Monday, March 28, 2011

A taxing solution

The comments have been flying fast and furious on a letter to the editor we published last week about teachers. I've caught grief about a couple of columns I've written about teacher pensions. On more than one occasion I have made it, or at least I've tried to make it, perfectly clear that this isn't about the teachers. It's about the never ending increases in property taxes to fund our public schools.
In the middle of it all, one thing is certain, the current system we have is simply not working for all concerned.
I threw out in today's column that we should go to a sales tax base for funding public education. I received the expected 'regressive tax' response from at least one reader. Of course, said reader didn't come back with an answer to the problem, just the complaint.
One reader, Frank Toner, did. I wish I had remembered it for my column, but since I didn't let's bring it up here and keep the conversation going. Frank reminded me that a few years back presidential hopeful Steve Forbes,, floated the idea of a flat tax. I haven't spent hours researching this to find out if it will work, as some of my readers think I should with every topic, so I'll ask you, will a flat tax work?
Is this a taxing solution?


ahab said...

Stan, you've hit the nail on the head!
None of these side issues -unions, pensions, teacher pay, even infrastructure like stadiums- are the actual problem.Fixing them as well as the most frugal teapartier could dream of still won't solve the problem.
The property tax system we now use needs to be completely changed. How to do that is what we should be arguing about, rather than all those other distractions.

The sybil said...

A 10-minute search of "flat tax" on Wikipedia appears to sound easier than it is. There have been a number of people who advocated a flat tax besides Steve Forbes. He proposed a flat tax of 17% on everyone, including buusiness profits. The biggest problem with Forbes' proposal would be that 17% of $25,000 is $4,250, while 17% of $250,000 is $42,500. The smaller wage earner, or businessman for that matter, has proportionately less money to spend on "vital goods" like food and rent and light and heat. All of the other flat tax proposals call for a series of standard deductions, and start getting complicated.

Researching the idea of flat tax is easy, but the true answers come when you do the math. If the school district imposed, for instance, a flat tax of 2% on all income, a household of $15,000 would pay $300, and a household of $250,000 would pay $5,000. Would that bring in enough to run our schools? Depends on your demographics. At 5% you would get $750 from $15,000 and $12,500 from $250,000. We're back to proportions and demographics. If you exempt taxpayers on social security with unearned income, even less money would be coming in.

Agreed, all of this is very simplistic, but running some quick numbers says that a flat tax would not work.

ahab said...

I just opened the school district (PV)annual report that was recently mailed to me. I'm looking at the pie chart that tells me where the money comes from. 79% local taxes. 20% state. 1% federal. Perhaps we should give the feds back their miniscule contribution. Then we can look at all the things we spend money on just because we're told we have to by the federal government when it gets to the point that we need to start cutting programs!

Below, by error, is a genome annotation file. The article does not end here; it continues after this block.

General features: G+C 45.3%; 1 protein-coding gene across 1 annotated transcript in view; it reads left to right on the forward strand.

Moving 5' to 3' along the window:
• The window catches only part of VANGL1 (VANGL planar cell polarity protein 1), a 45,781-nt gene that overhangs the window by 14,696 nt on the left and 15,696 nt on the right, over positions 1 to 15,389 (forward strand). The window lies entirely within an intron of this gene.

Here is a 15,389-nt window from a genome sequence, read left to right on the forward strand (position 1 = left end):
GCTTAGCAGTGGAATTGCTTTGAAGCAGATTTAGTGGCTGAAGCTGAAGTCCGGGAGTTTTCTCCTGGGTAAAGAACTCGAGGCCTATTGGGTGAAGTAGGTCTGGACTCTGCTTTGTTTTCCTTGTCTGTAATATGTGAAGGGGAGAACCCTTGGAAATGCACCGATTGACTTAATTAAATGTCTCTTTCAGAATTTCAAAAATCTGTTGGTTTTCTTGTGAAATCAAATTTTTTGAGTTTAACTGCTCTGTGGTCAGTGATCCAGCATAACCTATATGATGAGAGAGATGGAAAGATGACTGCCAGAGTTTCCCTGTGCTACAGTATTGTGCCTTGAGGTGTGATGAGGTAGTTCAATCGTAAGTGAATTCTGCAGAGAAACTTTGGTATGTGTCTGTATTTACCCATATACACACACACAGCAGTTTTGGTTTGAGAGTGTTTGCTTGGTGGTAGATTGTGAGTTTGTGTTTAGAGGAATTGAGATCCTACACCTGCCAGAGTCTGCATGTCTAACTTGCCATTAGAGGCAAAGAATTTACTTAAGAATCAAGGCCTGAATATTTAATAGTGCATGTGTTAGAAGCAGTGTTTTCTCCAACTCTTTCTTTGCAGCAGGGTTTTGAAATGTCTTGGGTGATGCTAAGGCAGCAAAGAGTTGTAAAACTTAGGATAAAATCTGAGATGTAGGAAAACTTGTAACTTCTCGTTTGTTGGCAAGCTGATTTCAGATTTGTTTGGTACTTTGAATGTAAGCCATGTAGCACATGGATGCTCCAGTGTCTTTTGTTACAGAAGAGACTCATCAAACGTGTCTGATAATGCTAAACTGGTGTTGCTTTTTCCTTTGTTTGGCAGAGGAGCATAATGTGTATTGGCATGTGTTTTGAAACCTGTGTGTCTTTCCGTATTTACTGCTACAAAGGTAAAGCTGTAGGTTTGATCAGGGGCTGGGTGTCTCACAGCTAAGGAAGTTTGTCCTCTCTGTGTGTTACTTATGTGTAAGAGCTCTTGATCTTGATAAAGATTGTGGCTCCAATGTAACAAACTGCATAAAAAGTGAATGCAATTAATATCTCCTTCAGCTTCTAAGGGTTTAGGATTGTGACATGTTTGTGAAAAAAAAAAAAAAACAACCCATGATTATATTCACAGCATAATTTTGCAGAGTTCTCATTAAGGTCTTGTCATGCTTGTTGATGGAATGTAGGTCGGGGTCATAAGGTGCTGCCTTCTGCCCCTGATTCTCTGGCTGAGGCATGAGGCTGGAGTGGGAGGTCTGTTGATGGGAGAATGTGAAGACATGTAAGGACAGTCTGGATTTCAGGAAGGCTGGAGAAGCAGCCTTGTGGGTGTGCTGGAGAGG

The sybil said...

After a 10 minute look at "flat tax" on Wikipedia, and some simple math it appears that a flat tax probably would not work well. One problem is proportion. For instance if you used Steve Forbes' suggestion of a 17% across the board tax, 17% of $15,000 ($2,550) takes a bigger chunk of basic living expenses than 17% of $150,000 ($25,500).

A school district would have to start with a levy of at least 5% ($750 on $15,000, $7,500 on $150,000)on top of all the other income taxes--federal, social security, state, and local. The percentage a school district would need will have to be higher, because the average income in this area is way below $150,000.

Other proposals for a flat tax have been made, but at some point they all start to allow deductions because of problems with proportion again.

Anonymous said...

Stan, It looks as though you got the Chiefs Head dress feathers on fire. I guess he believes that by going to the will change the way you treat the public views on certain issues. I can imagine if you printed everything people had to say, you would run out of newsprint.Mr. Fleming from Audubon had some very interesting points in his letter, it had to hit some teachers pretty hard, Mr. Fleming is a person who does his homework
(pun) and research before he makes a statement. Both you and Mr. Fleming keep up the good work,I promise not to call your boss.

Anonymous said...


Thanks for sharing the link - but unfortunately it seems to be not working? Does anybody here at have a mirror or another source?


Anonymous said...

We do not have funds for the citizens of the USA, but today one very wise King and our President agreed that the good old USA will help fund their country's citizens and government get back on their feet. Really, Mr. O'Bama? Is there another ball, other than the orange one we see on TV, that will magically solve our own financial problems? Don't think so. What about our Mississippi problems? Flood them out to save New Orleans? What are all these farmers and small business people to do with their homes/businesses gone? Did you say they are chicken livers? I hope not. This situation, if not handled right now will be worse than Katrina. Can't blame Mother Nature for opening those flood gates - so who is to pay? I would like to see it in writing.